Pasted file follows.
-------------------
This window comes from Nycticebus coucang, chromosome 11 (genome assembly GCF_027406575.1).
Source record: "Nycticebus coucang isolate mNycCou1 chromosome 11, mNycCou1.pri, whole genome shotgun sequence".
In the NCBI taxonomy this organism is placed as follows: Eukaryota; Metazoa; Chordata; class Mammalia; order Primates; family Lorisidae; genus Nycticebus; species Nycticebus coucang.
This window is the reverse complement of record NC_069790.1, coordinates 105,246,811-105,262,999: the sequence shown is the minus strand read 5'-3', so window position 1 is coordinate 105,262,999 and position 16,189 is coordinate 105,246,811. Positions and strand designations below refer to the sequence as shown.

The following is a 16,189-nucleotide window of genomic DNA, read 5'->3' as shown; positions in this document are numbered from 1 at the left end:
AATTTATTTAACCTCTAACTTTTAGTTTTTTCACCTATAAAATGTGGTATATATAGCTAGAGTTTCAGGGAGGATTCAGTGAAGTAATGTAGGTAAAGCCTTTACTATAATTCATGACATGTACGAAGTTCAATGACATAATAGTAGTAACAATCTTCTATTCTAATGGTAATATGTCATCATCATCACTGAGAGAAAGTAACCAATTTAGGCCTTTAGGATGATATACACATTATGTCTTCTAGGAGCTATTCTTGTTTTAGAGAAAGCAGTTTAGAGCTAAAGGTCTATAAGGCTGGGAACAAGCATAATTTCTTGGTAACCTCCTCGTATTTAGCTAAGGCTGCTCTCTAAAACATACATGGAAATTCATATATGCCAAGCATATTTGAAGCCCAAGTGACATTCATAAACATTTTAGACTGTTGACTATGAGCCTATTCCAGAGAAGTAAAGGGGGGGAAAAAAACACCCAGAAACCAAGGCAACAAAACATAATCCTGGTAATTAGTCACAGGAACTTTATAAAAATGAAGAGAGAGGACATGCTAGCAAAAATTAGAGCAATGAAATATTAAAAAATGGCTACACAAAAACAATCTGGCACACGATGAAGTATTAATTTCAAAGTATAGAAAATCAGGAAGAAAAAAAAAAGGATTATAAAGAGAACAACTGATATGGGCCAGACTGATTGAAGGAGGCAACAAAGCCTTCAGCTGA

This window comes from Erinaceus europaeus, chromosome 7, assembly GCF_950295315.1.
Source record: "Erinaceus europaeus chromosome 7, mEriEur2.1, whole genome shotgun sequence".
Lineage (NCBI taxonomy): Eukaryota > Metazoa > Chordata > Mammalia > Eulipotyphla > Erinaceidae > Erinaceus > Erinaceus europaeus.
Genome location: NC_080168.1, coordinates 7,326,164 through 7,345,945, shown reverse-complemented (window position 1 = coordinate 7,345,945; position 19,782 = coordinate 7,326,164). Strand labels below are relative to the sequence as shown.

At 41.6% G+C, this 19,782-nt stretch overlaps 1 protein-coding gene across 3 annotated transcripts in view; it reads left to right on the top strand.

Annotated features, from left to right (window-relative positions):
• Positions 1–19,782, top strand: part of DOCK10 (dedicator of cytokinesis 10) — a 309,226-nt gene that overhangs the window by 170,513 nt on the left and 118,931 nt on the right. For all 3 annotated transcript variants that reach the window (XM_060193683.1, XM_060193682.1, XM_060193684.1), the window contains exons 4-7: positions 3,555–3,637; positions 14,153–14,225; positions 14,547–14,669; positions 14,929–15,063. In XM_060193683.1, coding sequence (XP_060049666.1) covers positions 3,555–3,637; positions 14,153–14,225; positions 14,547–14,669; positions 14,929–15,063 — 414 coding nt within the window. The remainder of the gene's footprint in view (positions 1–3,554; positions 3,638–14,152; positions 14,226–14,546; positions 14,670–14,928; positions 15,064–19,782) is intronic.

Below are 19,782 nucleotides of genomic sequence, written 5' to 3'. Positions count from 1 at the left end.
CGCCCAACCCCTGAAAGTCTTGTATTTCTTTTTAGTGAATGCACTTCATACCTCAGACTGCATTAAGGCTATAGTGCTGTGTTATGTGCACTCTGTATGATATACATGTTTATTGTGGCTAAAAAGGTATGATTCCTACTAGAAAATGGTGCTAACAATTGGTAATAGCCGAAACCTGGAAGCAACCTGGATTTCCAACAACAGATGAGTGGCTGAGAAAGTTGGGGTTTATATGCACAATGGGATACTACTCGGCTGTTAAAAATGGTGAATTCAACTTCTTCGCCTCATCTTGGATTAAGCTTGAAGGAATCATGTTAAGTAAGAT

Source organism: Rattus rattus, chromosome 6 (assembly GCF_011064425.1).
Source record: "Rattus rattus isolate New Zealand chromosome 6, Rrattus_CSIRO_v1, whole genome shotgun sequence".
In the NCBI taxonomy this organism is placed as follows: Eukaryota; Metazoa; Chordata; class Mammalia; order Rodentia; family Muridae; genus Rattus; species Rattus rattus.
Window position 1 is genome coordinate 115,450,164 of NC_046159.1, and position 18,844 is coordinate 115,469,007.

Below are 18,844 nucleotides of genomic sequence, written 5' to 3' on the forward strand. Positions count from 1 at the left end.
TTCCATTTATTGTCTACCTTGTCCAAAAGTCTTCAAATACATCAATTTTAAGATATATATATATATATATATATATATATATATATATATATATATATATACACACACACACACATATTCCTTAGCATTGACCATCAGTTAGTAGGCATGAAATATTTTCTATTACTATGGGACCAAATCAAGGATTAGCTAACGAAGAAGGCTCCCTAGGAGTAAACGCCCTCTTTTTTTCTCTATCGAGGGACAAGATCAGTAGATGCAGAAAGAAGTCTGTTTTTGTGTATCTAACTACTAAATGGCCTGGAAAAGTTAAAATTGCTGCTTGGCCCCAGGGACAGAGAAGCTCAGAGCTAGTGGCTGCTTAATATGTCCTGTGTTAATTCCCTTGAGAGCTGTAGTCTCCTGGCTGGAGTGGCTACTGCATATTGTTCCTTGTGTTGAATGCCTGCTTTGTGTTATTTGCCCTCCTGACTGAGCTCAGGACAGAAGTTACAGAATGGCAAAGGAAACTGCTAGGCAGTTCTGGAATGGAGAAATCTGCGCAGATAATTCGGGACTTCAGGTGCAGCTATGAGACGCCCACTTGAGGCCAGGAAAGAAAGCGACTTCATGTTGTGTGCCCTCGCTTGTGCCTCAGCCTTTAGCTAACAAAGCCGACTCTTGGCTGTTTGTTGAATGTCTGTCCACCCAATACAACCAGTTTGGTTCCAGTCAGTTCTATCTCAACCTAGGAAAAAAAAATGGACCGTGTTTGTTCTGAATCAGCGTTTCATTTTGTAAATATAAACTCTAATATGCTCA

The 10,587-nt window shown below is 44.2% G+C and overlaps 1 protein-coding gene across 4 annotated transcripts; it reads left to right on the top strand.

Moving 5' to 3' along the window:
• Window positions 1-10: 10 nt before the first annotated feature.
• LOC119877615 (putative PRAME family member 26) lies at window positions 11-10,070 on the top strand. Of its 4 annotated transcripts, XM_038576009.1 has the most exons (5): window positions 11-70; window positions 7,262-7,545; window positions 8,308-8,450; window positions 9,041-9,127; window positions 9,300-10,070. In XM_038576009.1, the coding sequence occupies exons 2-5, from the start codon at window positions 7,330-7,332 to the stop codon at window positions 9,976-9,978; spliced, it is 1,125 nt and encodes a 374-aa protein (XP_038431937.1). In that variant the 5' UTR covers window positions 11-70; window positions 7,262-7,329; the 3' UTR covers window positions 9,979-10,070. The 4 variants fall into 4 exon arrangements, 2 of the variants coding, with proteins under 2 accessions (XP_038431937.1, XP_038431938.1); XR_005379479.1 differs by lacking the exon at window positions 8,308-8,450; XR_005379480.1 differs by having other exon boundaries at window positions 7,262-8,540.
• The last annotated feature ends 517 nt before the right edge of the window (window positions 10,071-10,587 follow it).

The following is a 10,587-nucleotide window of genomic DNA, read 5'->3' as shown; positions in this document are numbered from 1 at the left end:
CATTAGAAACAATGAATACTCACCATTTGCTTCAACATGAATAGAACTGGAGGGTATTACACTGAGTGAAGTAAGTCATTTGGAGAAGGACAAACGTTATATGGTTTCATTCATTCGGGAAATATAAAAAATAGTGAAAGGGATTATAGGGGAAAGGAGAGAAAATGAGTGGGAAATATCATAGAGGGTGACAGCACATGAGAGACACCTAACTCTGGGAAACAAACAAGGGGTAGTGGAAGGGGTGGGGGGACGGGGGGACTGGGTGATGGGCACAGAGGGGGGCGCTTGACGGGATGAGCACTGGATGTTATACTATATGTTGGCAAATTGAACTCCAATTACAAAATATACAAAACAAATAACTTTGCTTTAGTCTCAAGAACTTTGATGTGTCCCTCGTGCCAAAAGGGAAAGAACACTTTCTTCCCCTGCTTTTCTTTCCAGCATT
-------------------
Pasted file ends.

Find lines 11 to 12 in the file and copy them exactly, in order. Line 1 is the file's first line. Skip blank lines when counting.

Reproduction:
At 41.6% G+C, this 19,782-nt stretch overlaps 1 protein-coding gene across 3 annotated transcripts in view; it reads left to right on the top strand.

Annotated features, from left to right (window-relative positions):